“I set out to tell the stories of Ulysses, and Penelope, Paris and Helen as they would have happened in America,” wrote lyricist/librettist John Latouche (1914- 1958). Portions of the Iliad and the Odyssey have been transplanted to the state of Washington, following The Spanish-American War in 1900, and the show’s timespan is 10 years.
This milieu has the homey style of Oklahoma! and The Music Man, but The Golden Apple doesn’t have the compelling plots of those classic shows. Also, it’s more in the style of an opera, being virtually sung-through, rather than a traditional musical with separate songs and dialogue.
Mr. Latouche’s lyrics have wit and craft, but his book is weak. There are a lot of enjoyable set pieces such as a baking contest and a hot-air balloon sequence, but the plot is thinly imparted and the Greek myth inspiration is not easy to follow.
Notable for his Oscar nominated score for the 1958 film, The Big Country, composer Jerome Moross’ music has Aaron Copland grandeur as well as a jaunty Americana tone. It’s dynamically rendered by Dan Moses Schreier’s sound design. The combination of Latouche and Moross’ efforts yielded a collection of likeable songs.
“Lazy Afternoon” is the standout that has become a standard. The quirkily charming Lindsay Mendez makes the most of it and her delightful performance as Helen is a major highlight of the show. Kaye Ballard had quite a success in the part in the original Broadway production.
Handsome musical theater leading man Ryan Silverman is a commanding Ulysses with his operatic singing. Jeff Blumenkrantz is marvelously humorous and pitiful as Menelaus, Helen’s jilted husband. N’Kenge is fierce and bewitching as Mother Hare, a soothsayer-like figure. Ashley Brown is wonderfully comic as the mayor’s wife. Though silent as Paris, the youthful Barton Cowperthwaite’s superior ballet skills make a great impression.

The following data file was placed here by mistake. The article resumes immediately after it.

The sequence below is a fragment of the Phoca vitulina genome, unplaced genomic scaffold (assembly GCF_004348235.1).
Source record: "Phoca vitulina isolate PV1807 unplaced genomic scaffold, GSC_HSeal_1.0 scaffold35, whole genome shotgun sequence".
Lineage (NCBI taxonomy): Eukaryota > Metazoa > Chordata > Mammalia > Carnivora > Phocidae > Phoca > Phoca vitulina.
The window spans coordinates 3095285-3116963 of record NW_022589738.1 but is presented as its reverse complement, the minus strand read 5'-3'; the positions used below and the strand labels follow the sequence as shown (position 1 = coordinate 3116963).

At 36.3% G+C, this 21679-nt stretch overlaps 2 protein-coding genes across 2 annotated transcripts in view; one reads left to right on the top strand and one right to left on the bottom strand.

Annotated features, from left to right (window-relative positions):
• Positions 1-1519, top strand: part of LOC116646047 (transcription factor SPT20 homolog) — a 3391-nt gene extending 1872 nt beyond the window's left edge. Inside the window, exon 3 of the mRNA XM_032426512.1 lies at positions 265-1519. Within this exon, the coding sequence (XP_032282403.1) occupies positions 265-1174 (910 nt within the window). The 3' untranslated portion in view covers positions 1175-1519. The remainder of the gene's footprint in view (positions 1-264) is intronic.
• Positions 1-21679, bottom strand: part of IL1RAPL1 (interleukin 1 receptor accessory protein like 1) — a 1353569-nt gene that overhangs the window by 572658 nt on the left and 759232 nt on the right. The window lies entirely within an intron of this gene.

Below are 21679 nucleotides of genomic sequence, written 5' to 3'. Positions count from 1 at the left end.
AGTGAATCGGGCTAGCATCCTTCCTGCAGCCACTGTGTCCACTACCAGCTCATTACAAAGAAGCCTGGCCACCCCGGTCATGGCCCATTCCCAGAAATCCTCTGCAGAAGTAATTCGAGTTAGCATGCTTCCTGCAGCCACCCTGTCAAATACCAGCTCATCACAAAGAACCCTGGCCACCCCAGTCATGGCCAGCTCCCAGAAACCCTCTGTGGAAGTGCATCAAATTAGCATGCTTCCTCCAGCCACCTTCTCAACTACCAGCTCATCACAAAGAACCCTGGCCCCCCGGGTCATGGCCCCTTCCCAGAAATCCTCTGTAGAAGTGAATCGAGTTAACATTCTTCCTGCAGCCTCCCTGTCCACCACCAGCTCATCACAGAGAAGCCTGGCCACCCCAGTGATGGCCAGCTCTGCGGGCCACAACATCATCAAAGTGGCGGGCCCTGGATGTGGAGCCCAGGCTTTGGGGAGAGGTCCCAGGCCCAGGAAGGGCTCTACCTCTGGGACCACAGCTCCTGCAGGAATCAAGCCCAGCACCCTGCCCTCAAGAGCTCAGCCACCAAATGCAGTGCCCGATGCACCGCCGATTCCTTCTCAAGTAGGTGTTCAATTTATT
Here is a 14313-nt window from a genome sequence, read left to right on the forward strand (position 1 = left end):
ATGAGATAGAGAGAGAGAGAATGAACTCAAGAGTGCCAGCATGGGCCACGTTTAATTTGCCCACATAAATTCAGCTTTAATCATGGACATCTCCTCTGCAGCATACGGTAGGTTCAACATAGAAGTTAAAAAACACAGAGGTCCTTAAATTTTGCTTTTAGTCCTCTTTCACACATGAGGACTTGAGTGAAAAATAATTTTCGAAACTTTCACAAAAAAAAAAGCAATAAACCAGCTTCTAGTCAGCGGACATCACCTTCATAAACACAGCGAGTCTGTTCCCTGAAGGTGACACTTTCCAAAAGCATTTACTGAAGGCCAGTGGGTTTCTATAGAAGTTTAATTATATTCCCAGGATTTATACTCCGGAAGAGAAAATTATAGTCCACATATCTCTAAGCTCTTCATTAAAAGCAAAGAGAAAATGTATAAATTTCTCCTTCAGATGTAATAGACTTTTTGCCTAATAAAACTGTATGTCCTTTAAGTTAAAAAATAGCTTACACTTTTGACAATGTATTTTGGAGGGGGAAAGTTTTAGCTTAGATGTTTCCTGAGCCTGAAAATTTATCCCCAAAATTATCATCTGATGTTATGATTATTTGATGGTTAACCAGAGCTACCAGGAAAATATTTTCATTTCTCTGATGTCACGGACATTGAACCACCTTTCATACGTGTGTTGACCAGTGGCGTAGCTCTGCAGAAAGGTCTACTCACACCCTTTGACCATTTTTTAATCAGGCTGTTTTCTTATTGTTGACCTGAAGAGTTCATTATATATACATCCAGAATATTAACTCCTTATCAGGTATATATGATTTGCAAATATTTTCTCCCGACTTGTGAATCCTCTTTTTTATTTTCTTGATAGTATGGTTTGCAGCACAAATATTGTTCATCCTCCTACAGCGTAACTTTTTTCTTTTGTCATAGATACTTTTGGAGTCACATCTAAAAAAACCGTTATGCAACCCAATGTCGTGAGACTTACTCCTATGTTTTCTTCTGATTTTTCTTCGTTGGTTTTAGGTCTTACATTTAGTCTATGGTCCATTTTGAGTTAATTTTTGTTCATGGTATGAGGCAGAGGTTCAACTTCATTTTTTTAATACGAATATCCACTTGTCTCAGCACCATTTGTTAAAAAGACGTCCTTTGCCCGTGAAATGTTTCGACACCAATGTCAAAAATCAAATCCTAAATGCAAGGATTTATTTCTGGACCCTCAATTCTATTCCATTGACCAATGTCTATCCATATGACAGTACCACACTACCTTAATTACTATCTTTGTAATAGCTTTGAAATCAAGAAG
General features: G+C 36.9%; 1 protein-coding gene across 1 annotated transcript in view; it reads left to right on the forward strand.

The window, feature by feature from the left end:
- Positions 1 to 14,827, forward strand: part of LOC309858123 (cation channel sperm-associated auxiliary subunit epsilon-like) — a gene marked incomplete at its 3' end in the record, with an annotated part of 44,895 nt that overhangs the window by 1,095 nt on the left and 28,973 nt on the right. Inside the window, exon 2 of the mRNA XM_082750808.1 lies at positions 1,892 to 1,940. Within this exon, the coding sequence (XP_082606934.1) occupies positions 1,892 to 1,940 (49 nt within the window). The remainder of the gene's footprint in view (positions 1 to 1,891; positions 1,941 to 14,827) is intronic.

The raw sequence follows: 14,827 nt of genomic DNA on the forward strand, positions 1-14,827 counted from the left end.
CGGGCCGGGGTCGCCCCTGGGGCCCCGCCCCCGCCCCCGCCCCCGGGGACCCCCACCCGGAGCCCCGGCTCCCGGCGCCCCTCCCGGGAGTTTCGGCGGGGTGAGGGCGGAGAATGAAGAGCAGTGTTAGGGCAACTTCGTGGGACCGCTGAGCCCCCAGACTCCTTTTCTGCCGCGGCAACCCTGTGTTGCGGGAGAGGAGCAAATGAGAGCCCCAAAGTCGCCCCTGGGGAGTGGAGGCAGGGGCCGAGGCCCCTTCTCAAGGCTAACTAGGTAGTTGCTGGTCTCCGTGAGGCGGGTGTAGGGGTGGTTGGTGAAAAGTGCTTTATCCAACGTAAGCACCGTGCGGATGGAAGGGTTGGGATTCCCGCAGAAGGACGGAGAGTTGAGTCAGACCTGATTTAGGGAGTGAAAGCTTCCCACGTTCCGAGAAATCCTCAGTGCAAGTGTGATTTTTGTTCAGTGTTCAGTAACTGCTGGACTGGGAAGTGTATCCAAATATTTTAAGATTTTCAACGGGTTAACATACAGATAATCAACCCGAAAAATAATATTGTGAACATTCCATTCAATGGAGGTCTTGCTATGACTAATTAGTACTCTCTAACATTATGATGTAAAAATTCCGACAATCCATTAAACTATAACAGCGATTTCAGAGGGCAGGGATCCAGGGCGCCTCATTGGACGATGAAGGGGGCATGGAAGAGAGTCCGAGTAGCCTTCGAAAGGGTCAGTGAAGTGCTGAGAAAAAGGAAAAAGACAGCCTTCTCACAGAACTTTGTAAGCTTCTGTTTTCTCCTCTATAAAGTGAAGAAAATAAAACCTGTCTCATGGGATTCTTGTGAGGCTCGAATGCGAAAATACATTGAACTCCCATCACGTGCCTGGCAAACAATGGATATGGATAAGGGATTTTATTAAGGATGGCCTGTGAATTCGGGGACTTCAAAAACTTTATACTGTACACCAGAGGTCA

Mikaela Bennett, Carrie Compere, Jason Kravits and Alli Mauzey all make entertaining appearances, as does the highly talented ensemble.
A beautiful painted backdrop of the American heartland inspired by artist Grant Wood is the chief feature of Allen Moyer’s satisfying minimal scenic design. This is displayed during the rousing opening that has music director Rob Berman leading the Encores! Orchestra as they magnificently play the first number as the cast assembles.
Director Michael Berresse’s staging is lively and inventive. Joshua Bergasse’s choreography is very Agnes de Mille with original flourishes. William Ivey Long’s costume design is an arresting array of homespun, period creations. Ken Billington’s lighting design has a steady, bright tone.
Opening Off-Broadway to great acclaim in March 1954, The Golden Apple very soon transferred to Broadway, the next month. Though it was the first Off-Broadway musical to win the New York Drama Critics’ Circle Award for Best Musical, it ran for a disappointing 125 performances. It hasn’t been seen much since.
The Golden Apple is one of those fabled “lost” musicals that a cult has developed around. This spirited and mildly entertaining incarnation is an exciting event for musical theater aficionados, but is ultimately an uneven experience.
The Golden Apple (May 10 – 14, 2017)
New York City Center Encores!
New York City Center, 131 West 55th Street, in Manhattan
For tickets, call 212-581-1212 or visit http://www.nycitycenter.org
Running time: two hours and 30 minutes with one intermission